CPS Came Knocking At Your Door. Don’t Panic!

All Michigan parents know the difficulties faced when getting your child out the door in the morning to go to school. Every parent knows that early bedtimes when the kids are sick can take forever. Every mom and dad has struggled to make it to soccer practice on time. 

Imagine being in one of these stressful but daily situations and all of a sudden, you get an unfriendly knock on your door. Yes, that does happen every day, seven days a week and seven nights a week, holidays included all over Michigan. Whether you live in Oakland County, Kent County, Lansing or Sanilac, those knocks can be terrifying. 

You answer the knock, and it is a CPS worker. You are absolutely shocked to see Childrens Protective Services there. There are five main things to avoid when you are faced with the reality of CPS unexpectedly knocking on your door here in Michigan. Most often, they will ask to come into your home explaining that they are required to see your home, speak to your children and interview you. 

Understand that their requirements are not your requirements. Their employer, CPS, has a policy and a procedure for their workers. CPS policy is not Michigan law. You have options and you should choose them wisely. 

Begin by speaking to the CPS worker outside of your home. The front porch is fine. You are not required to allow CPS to enter your home unless they are accompanied by a police officer that orders you to do so or if there is a warrant. If so, be cooperative but do not give any statement to the police or CPS. Be polite and never be aggressive. Treat the CPS worker exactly like you would treat a police officer. Hostility is not going to get you anywhere. However, you can explain to the worker that you will continue your conversation with them after you hire an attorney. Request their business card and tell them that you or your attorney will contact them back in the next couple of business days to set up the next meeting or discussion. Then, hire an experienced CPS defense attorney. You can reach our CPS team by calling 800-576-6035. 

  1. Don’t forget to take notes

While you will certainly be emotional if a CPS worker is asking to come into your home, don’t forget to take notes. If you take notes about what the CPS worker is saying and doing, it may help you later on. Always politely ask CPS for a business card for each worker that is present. If a police officer is also present, request that officer’s business card too. 

You can politely ask some of the following questions to the CPS worker:

  1. May I please see your identification badge?

This question not only protects you and your kids from someone pretending to be a CPS worker, but it also shows that you put your kids’s safety first! This can look really good for you if the CPS worker is questioning your fitness as a parent. Recording this person’s name and identification numbers can be helpful later on.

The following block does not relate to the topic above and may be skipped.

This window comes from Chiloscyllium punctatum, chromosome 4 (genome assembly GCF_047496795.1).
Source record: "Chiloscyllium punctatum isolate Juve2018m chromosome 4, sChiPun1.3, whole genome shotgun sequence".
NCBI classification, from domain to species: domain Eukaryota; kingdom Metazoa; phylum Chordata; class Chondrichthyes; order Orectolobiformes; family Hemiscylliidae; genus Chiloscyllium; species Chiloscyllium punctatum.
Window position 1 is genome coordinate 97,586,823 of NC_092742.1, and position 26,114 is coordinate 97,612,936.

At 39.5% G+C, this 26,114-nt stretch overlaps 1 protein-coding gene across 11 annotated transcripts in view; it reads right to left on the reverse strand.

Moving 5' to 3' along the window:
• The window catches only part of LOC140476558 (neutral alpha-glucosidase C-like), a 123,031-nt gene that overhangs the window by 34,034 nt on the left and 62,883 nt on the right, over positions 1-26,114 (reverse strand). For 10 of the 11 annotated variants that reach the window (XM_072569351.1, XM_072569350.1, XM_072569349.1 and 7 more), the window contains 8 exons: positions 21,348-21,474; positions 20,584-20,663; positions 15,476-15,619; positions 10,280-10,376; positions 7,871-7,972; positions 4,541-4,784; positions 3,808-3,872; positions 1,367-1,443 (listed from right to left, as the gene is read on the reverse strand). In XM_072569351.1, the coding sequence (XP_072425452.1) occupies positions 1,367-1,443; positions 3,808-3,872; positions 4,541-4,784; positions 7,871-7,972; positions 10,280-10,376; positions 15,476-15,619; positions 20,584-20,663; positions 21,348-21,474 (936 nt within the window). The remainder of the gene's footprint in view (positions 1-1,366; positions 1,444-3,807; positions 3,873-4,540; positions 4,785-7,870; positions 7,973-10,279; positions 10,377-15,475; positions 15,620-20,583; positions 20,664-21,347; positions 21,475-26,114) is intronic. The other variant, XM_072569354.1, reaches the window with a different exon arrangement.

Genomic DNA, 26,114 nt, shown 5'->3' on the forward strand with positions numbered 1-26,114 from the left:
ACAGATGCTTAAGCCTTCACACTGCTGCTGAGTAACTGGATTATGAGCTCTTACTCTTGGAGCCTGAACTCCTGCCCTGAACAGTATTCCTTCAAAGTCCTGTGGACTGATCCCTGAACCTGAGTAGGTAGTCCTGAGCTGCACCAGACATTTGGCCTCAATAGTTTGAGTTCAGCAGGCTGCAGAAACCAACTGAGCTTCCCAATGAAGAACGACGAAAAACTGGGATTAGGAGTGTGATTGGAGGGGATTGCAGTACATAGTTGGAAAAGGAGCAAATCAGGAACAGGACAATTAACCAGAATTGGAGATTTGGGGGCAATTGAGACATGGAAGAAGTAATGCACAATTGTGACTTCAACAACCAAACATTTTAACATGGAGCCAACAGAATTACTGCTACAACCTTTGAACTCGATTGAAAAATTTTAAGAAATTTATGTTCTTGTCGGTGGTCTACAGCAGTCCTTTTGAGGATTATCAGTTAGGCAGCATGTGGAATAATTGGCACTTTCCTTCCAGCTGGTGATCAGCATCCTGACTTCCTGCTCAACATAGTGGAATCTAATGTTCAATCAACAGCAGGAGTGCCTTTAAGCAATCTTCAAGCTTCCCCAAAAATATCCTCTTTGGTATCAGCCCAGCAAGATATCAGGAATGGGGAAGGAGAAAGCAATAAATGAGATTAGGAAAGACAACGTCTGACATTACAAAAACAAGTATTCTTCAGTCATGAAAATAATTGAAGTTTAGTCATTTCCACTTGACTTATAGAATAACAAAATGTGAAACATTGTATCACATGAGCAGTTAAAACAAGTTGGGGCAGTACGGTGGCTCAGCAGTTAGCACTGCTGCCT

1. What allegations have been made against me?

Establishing why exactly a CPS worker is at your door can help you to better understand the situation. While you won’t agree with these allegations, it is important to remain calm. The less said, the better. It is highly unlikely that the CPS worker will tell you all the reasons they are at your house, but your attorneys will learn more information down the line. CPS is not permitted to tell you who filed a CPS report against you. 

  1. Please tell me if you have a warrant to search my home and speak with my kids.

Understanding the breadth of a CPS worker’s ability to intrude on your privacy will best position you to defend yourself at a later time. If the CPS worker doesn’t have a warrant to talk to your kids, you don’t have to let them. Ask to see the warrant and make sure a judge actually ordered it. If there is no warrant, don’t let them in. However, if there is a warrant issued by a Michigan judge, a police officer will also be present. Never resist a police officer. That will not end well for you. Leave the fighting to your attorneys. 

2. Don’t let them in without a warrant

If the CPS worker doesn’t have a warrant, you don’t have to let them in your home. In fact, in most cases, it is best that you don’t let them in without a warrant. 

A CPS worker may try to weasel their way into your home by using different tactics. However, the simple rule is: no warrant, no entry. Explain that you will have an attorney get back to them within a couple of business days. Don’t feel bullied or intimidated by CPS. Stand your ground and hire a CPS defense attorney before doing anything more. 

3. Panicking won’t help anything! Be calm, confident, and quiet!

It is important to take a CPS visit to your home very seriously. Yet, defending yourself too much or being too argumentative can hurt you later on. It is normal to feel angry, scared, worried, annoyed, frustrated, or overwhelmed. The best things you can be are calm, confident, and quiet. Know that the less said, the better. Shut up and lawyer up. 

A lot of parents find that they are falsely accused of hurting their children by a mandatory reporter at their child’s school or doctor’s office. 

If CPS has recently come to your home and you are worried about what to do next, contacting a skilled CPS defense attorney can mean the difference between regular CPS visits or the closure of a case. Since the last century, our attorneys have been helping parents deal with CPS. We can be reached at 800-576-6035

If you are being falsely accused by CPS, call The Kronzek Firm!

Michigan families are no strangers to Michigan’s flawed CPS system. The Kronzek Firm is here to help! There is nothing more important than protecting your kids and we are here to fight for you and your family. We provide consultations 24/7 by calling 800-576-6035. We’ve successfully helped thousands of parents over the decades. We can help you too. Call us today!